I thought you might enjoy today’s column by Dave Newhouse about Bruce Buckelew. The Piedmont resident and IBM retiree founded Oakland Technology Exchange West, a nonprofit based in West Oakland that distributes free, refurbished computers to schools and homes and training to children and their parents.
According to the OTX West website, the organization has distributed more than 20,000 computers since 1999 — and diverted more than 700 tons of electronic waste from landfills.
Buckelew thinks schools should use computers more than they do now to tailor instruction to each student, based on the child’s skill level.
“Not one size fits all,” he added. “There are schools that are going to 30 to 40 percent online individuated instruction, and 60 to 70 percent traditional interactive teacher-led, and they’re successful. We don’t have that model yet in Oakland.”
Do you agree? How does your school use computers in an innovative way?
Have you been following the cheating scandal in Atlanta? Beverly Hall, the superintendent implicated in the recent state investigation, was named national superintendent of the year in 2009 by the American Association of School Administrators — in part, for her students’ rising test scores.
As the Atlanta Journal-Constitution reports today, the Georgia governor’s special investigators believe this behavior went on for as long as a decade:
Teachers and principals erased and corrected mistakes on students’ answer sheets.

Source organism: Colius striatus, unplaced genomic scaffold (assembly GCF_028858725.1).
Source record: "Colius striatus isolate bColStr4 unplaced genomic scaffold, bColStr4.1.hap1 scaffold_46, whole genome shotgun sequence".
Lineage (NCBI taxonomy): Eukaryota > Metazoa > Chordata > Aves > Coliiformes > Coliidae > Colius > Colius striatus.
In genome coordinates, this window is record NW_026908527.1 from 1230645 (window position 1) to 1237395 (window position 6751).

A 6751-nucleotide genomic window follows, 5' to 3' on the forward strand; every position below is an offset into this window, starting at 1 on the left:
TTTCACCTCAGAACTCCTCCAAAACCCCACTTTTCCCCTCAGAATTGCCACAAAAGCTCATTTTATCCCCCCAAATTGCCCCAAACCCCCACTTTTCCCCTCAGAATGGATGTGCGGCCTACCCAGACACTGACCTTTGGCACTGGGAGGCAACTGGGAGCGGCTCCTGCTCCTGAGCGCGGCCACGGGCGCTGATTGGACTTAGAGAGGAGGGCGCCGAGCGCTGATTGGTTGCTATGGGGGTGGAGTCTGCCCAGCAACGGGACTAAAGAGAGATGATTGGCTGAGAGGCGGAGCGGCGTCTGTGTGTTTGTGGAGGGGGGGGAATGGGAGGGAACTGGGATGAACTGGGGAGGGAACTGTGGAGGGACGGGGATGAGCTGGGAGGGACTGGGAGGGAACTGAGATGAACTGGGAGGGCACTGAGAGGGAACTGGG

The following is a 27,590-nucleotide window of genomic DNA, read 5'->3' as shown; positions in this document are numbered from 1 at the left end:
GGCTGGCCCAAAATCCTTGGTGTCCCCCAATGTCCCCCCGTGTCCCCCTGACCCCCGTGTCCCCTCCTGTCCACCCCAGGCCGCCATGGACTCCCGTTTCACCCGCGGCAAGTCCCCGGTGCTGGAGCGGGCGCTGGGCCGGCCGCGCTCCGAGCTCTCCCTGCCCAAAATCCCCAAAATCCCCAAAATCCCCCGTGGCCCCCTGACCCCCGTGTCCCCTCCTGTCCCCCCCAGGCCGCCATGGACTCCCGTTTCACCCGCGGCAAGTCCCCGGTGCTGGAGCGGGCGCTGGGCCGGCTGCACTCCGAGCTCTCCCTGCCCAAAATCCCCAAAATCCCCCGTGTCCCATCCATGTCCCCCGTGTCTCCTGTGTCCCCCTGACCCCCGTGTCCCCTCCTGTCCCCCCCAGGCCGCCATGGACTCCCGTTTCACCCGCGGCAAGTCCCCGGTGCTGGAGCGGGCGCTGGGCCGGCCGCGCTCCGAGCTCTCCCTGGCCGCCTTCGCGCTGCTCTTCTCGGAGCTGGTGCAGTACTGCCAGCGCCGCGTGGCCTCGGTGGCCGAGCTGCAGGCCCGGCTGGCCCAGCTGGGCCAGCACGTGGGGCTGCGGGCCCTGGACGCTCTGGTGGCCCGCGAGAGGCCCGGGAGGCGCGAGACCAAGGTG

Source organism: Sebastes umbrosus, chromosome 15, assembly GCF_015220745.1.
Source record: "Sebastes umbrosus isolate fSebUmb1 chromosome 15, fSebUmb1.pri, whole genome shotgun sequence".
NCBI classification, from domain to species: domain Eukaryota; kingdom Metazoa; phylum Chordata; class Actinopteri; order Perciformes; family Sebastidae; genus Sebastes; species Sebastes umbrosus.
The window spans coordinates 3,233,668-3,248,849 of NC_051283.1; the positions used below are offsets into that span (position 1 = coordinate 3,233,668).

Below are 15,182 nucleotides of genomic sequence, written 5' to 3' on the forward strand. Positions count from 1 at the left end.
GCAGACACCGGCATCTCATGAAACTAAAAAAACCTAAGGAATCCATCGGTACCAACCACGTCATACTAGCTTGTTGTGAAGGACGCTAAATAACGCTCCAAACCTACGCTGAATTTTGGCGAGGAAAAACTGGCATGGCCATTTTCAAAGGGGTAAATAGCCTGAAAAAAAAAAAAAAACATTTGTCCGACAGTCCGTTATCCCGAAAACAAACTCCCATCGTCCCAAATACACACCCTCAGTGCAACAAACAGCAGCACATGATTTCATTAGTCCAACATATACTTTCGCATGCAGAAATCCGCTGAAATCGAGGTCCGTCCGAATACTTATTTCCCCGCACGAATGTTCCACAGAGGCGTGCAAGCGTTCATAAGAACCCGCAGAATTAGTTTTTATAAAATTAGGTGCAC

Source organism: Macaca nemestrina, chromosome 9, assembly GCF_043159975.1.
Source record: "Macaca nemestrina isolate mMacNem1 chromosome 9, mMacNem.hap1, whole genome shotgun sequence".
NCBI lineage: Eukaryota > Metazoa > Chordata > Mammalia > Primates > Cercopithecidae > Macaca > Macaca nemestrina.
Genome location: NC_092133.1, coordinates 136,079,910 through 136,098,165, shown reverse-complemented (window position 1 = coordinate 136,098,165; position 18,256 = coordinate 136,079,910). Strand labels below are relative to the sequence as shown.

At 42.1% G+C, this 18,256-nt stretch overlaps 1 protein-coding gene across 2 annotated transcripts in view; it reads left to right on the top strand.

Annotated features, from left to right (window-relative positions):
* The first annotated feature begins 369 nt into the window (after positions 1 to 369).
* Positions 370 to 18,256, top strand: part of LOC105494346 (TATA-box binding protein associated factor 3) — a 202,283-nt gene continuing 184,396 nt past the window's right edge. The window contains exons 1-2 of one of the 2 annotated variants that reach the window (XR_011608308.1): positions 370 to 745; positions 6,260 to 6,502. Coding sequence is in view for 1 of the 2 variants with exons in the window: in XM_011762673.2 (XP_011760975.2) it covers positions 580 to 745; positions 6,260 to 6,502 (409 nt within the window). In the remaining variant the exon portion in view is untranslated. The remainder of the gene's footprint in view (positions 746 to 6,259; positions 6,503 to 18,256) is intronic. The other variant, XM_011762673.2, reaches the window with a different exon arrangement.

Area superintendents silenced whistle-blowers and rewarded subordinates who met academic goals by any means possible.
Superintendent Beverly Hall and her top aides ignored, buried, destroyed or altered complaints about misconduct, claimed ignorance of wrongdoing and accused naysayers of failing to believe in poor children’s ability to learn.
For years — as long as a decade — this was how the Atlanta school district produced gains on state curriculum tests. The scores soared so dramatically they brought national acclaim to Hall and the district, according to an investigative report released Tuesday by Gov. Nathan Deal.
What do you think we, as a nation, should take away from this news? That it’s a mistake to reward or punish educators based on their students’ test scores? That it’s easier than you might think to game the system?
Are you surprised at the lengths to which top administrators went, according to the report, to meet their goals (and cover up their actions)?